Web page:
(from Learn how to sight-sing from scratch)
Well, it looks like you’ve found your way into the blog; that was the first step. But first we’ll perform a little test just to make sure there’s at least some hope for your music-reading skills:
Step 1: Read this sentence.
Step 2: Look at the top of your screen.
Step 3: Look at the bottom of your screen.
How did you go with that? If you have reached this point, congratulations—you are able to start learning! Let’s start with something simple.
Read this simple phrase as if you are calling it out to someone in the next room, or as if you are calling across a room full of chattering birds or monkeys. You may call out to one of the monkeys if you like.
“Over the table!”
(If you are in a public place and you don’t feel like drawing attention to yourself, I suggest you imagine yourself calling this out to avoid awkwardness. Visualize—or in this case—auralize!).
Now this time, switch to a deep voice and read this one:
“Under the table”
What did you notice about your performance of the above two phrases? I could hear you—you weren’t as quiet as you thought you were—as you read the first one in a higher-pitched voice than you read the second one. Over the table is in a physically-higher place than underneath the table, so perhaps that explains the higher pitch.
Now, instead of explaining to you how to perform these two phrases again, I’m going to let these pictures do that, because it’s quicker:
That was “over the table”. Read it like you read it before.
And this is “under the table”. Use your deep voice.
You are welcome to practice reading these over again a few times, just to make sure you’ve got it. Exaggerate your voice for the difference between the readings of “over” and “under”.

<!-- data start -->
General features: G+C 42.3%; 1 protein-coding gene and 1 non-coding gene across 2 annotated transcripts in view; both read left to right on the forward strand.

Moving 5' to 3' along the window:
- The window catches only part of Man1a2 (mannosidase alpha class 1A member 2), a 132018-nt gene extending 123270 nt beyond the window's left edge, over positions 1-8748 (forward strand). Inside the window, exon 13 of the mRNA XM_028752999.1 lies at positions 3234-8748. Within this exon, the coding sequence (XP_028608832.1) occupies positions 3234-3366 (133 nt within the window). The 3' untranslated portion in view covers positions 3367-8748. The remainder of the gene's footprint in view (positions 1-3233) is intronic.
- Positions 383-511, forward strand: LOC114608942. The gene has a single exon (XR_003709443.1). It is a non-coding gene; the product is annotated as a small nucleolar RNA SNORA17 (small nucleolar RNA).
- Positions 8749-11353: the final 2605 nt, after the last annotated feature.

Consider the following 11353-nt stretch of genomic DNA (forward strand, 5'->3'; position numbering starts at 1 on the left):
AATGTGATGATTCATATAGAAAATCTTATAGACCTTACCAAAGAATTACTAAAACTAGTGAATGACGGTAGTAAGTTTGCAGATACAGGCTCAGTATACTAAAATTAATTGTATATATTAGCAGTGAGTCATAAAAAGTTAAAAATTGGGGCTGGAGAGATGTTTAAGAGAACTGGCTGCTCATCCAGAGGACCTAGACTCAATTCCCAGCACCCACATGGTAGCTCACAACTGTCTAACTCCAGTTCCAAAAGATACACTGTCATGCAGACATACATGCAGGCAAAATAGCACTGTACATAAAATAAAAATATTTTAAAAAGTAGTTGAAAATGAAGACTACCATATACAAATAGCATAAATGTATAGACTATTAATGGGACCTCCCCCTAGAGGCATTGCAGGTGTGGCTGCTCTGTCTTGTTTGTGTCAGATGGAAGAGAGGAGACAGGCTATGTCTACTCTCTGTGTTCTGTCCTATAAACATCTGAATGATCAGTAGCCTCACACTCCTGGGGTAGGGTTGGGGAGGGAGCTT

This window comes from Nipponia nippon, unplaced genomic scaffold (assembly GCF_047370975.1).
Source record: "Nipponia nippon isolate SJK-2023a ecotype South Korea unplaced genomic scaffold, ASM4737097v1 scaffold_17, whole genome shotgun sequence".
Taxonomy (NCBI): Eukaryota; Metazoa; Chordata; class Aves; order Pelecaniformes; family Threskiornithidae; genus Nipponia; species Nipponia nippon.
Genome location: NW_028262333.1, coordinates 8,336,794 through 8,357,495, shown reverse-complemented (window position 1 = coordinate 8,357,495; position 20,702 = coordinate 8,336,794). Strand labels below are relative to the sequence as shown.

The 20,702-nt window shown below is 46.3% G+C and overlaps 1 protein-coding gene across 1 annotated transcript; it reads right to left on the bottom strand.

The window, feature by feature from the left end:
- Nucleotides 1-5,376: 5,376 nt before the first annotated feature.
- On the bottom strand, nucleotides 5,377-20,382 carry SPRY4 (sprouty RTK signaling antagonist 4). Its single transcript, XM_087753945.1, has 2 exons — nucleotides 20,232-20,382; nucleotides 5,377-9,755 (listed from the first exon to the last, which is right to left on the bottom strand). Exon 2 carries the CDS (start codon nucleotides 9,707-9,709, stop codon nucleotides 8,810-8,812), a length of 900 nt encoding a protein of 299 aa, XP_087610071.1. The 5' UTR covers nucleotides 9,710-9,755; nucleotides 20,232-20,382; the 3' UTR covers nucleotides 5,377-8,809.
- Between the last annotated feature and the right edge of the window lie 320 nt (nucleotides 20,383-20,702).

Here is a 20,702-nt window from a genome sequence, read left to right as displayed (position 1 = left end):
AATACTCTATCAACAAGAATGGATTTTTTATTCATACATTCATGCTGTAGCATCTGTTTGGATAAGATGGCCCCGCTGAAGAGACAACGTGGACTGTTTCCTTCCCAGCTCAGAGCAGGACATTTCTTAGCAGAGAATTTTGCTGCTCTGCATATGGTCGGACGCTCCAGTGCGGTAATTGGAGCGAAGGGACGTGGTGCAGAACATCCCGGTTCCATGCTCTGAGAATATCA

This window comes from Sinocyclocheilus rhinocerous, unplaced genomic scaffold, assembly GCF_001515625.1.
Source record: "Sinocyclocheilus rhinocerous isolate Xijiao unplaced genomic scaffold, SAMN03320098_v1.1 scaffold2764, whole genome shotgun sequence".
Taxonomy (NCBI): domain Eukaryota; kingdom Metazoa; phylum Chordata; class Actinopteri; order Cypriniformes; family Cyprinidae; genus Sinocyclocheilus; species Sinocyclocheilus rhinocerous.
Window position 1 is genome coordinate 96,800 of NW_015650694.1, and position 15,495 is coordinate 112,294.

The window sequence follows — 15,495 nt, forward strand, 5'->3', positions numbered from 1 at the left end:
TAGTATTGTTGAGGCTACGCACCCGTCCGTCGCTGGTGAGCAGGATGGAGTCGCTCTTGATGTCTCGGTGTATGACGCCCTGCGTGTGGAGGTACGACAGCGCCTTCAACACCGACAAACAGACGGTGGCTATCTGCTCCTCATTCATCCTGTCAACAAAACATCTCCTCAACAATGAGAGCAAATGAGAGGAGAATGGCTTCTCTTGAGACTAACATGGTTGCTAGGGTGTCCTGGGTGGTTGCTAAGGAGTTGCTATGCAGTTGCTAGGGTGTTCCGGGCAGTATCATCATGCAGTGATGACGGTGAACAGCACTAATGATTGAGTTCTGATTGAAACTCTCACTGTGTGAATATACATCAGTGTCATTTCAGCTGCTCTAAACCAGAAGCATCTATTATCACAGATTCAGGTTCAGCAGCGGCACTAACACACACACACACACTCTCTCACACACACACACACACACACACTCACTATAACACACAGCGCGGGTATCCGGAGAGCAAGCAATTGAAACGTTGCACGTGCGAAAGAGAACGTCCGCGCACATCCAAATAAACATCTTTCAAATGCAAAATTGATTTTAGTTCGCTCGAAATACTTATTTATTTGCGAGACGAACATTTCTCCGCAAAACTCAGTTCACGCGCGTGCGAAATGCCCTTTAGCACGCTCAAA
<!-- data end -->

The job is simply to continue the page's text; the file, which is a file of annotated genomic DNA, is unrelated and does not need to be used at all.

Okay, so we’ve made it this far. The content in this next part may appear to be a little scary, because it is starting to look a bit like music notation. But don’t worry; it’s more afraid of you than you are of it. It’s actually the same as the ball-and-table illustrations above; except the ball is now black and a little squashed, and the table is just ultra-flat to the point where it is a single black line. Try reading it like you did before.
Here is “over the table”
And here is “under the table”
Well, it looks like you’ve managed to get this far. Congratulations, you are reading your first notes! But does it sound musical? Sure it does—not everyone appreciates all music, but I enjoyed your performance, and I look forward to the next one. Next time we’ll be singing something a little more well-known, and we’ll have one of my old friends (…more like a strategy …but strategies can still be friends… don’t judge my friends!) join in to help.